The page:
• Hypertrophic Cardiomyopathy (HCM)
  • Vaccines: 2023 Year in Review
  • Eyecare
  • Urothelial Carcinoma
  • Women's Health
  • Hemophilia
  • Heart Failure
  • Vaccines
  • Neonatal Care
  • Type II Inflammation
  • Substance Use Disorder
  • Gene Therapy
  • Lung Cancer
  • Spinal Muscular Atrophy
  • HIV
  • Post-Acute Care
  • Liver Disease
  • Biologics
  • Asthma
  • Atrial Fibrillation
  • RSV
  • COVID-19
  • Cardiovascular Diseases
  • Prescription Digital Therapeutics
  • Reproductive Health
  • The Improving Patient Access Podcast
  • Blood Cancer
  • Ulcerative Colitis
  • Respiratory Conditions
  • Multiple Sclerosis
  • Digital Health
  • Population Health
  • Sleep Disorders
  • Biosimilars
  • Plaque Psoriasis
  • Leukemia and Lymphoma
  • Oncology
  • Pediatrics
  • Urology
  • Obstetrics-Gynecology & Women's Health
  • Opioids
  • Solid Tumors
  • Autoimmune Diseases
  • Dermatology
  • Diabetes
  • Mental Health

IT backbone will enable care in ways not yet imagined


Health IT will enable a sweeping transformation.

Keep in mind this dramatic change will need to follow some guideposts:

With those guideposts in mind, wiring our healthcare system creates a fundamental opportunity to attack waste. Part of the waste stems from drastic variances in practice when the disease and the type of patient are otherwise the same. A wired healthcare system would support an evidence-based, protocol-driven approach to medicine that points toward the best way to practice medicine.

If the entire healthcare system were wired, doctors could receive patient information at the point of service, which would allow doctors to compare their practice against peers and address patient issues directly. Taking this to the next level, a wired platform would enable payers to reimburse doctors for performance-finally providing the ability to value and compensate the physician's diagnosis, treatment and counseling skills, which are critical in raising the standards for quality care.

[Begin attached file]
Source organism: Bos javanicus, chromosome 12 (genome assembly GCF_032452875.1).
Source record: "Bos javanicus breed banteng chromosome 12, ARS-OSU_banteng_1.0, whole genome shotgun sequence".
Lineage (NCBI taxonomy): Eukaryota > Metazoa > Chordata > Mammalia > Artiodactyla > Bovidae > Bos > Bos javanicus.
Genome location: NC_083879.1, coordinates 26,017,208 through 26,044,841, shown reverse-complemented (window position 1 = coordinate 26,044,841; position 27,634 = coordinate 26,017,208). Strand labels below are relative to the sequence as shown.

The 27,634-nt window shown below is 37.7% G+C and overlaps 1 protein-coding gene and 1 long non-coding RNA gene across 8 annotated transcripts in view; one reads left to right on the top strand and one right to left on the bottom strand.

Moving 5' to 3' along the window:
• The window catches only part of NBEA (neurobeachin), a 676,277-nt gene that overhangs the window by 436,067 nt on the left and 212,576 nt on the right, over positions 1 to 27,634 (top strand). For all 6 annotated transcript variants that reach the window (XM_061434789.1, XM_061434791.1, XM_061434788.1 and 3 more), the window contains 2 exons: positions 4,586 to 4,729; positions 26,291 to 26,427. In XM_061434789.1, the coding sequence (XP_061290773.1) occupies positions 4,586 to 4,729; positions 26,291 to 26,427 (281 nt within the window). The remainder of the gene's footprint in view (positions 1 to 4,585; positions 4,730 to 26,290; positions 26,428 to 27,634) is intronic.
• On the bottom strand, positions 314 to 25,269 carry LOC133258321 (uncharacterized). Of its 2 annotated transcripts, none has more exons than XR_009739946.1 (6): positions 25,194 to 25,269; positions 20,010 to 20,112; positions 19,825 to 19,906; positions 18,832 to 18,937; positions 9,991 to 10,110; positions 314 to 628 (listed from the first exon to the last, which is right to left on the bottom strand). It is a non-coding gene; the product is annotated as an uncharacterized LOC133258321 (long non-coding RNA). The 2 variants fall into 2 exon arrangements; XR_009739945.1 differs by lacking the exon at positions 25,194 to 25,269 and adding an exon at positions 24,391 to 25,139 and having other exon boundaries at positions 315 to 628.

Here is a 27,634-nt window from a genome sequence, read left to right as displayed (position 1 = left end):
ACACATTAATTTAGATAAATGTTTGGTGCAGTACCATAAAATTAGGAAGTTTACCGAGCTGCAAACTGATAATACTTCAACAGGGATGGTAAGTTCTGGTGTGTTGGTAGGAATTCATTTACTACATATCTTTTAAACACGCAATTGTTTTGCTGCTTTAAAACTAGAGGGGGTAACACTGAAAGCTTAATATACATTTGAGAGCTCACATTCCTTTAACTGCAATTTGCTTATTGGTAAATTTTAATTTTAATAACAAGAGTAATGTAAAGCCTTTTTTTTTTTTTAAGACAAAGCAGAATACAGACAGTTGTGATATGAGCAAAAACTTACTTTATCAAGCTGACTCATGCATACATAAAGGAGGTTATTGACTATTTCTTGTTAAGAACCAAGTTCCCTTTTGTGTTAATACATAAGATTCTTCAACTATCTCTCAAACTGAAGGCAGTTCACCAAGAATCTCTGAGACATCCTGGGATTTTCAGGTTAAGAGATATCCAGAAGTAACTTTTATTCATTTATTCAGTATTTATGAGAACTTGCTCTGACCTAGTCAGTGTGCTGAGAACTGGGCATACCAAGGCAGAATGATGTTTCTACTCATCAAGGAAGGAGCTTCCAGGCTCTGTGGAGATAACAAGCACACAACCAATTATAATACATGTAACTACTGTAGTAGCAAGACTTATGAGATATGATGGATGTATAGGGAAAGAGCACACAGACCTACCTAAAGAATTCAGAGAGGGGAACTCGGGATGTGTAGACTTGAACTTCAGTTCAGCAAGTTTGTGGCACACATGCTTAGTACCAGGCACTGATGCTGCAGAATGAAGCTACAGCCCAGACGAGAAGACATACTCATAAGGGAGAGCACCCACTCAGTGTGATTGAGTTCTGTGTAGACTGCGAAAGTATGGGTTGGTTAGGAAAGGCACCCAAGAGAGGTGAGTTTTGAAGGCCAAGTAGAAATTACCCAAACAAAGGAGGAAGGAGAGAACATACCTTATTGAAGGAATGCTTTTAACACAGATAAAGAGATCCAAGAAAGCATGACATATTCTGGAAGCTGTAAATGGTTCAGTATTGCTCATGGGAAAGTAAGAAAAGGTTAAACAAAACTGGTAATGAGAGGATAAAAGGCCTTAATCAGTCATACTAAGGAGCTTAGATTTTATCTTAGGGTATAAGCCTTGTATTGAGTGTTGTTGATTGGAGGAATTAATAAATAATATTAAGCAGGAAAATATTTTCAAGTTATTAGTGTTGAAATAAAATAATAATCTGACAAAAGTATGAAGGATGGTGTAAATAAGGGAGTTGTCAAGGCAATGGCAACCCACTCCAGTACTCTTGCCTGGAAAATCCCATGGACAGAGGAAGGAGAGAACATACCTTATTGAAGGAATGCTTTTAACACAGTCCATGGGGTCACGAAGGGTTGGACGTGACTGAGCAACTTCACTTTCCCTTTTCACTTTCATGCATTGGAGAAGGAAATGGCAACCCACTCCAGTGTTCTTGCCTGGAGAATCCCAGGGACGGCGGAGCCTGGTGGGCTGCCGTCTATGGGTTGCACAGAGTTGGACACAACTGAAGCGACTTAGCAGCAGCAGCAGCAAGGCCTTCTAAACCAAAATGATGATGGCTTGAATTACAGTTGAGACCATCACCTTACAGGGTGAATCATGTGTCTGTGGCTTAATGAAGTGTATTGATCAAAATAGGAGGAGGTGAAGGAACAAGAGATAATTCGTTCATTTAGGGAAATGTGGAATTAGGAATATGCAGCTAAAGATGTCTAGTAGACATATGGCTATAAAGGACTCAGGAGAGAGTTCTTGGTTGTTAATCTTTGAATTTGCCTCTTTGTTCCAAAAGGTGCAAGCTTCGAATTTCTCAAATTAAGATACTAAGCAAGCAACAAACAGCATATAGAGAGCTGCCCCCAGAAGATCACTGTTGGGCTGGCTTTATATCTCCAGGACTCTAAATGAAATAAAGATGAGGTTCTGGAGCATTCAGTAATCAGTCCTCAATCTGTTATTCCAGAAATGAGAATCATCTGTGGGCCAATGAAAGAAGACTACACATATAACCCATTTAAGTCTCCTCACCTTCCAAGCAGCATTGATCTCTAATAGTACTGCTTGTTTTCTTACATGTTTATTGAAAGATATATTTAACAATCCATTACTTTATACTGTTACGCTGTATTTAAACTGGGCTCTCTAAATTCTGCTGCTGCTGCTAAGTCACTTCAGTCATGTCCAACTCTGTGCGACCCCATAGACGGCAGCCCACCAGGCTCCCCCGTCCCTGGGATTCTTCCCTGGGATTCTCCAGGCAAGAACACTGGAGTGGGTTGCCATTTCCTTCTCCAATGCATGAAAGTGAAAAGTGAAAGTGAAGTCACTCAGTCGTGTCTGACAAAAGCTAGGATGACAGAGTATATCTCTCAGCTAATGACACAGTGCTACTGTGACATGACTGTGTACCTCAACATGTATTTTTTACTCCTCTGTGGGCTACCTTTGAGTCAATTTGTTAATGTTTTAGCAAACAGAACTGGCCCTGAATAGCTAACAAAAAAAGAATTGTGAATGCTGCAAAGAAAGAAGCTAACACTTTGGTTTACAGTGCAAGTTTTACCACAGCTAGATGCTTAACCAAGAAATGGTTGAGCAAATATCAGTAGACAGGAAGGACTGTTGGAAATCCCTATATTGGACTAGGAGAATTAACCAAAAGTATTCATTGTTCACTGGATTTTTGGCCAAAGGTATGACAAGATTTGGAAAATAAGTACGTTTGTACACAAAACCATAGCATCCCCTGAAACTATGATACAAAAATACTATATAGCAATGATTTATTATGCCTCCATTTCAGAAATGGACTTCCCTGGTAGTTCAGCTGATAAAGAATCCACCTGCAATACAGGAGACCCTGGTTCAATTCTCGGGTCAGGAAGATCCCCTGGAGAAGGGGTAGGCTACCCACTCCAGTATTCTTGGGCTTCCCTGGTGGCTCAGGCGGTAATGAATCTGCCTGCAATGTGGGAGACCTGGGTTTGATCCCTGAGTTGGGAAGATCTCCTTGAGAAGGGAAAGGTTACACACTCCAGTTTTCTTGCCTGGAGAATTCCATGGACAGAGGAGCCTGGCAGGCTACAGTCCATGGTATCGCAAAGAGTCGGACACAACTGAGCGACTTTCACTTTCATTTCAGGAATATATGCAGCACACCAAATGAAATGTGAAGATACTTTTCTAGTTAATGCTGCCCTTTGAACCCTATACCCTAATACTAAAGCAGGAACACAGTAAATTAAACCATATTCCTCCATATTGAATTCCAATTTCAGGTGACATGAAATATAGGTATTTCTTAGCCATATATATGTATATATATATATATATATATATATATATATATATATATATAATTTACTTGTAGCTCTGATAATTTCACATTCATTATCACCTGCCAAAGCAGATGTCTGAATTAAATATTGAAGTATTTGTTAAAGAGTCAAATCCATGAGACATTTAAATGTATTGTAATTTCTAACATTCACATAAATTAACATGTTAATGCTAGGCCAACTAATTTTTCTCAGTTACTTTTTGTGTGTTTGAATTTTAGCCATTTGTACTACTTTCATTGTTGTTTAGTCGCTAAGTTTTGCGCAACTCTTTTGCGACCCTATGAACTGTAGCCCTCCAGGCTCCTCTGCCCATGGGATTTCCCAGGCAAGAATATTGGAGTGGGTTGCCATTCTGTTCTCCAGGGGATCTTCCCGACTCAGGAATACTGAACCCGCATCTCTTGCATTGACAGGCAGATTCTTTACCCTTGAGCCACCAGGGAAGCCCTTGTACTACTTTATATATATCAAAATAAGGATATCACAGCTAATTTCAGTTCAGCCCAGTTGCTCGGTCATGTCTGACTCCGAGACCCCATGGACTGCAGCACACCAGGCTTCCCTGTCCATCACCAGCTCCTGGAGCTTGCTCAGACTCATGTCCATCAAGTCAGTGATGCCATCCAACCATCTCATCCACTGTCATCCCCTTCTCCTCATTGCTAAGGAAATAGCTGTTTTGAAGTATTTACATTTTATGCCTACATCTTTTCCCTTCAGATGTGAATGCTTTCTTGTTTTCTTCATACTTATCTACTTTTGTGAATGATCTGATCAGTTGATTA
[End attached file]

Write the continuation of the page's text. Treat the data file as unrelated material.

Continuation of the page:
This new system would also make it possible to measure and monitor the effectiveness of care and use data mining to uncover dangerous trends.

For example, Medco's specialist pharmacists and its clinical staff took notice of a small study in France that suggested certain heartburn drugs potentially counteract the anticlotting effect of clopidogrel, a widely used blood thinner. Medco researchers conducted their own large-scale study by reviewing Medco's database of pharmacy and medical records and found that patients using proton-pump inhibitors in combination with clopidogrel increased the risk of a cardiovascular event by 50% overall.

As a result, the FDA issued a caution to all physicians about this interaction.

Healthcare IT presents a series of benefits that improve safety, raise the quality of care and reduce waste. It has the potential to leverage additional benefits in ways that no one can even imagine today, especially when computing power converges with the field of personalized medicine, largely driven by advances in genetics. Wiring healthcare is the first crucial step in that journey.

David B. Snow, Jr. is chairman and CEO of Medco Health Solutions, Inc.

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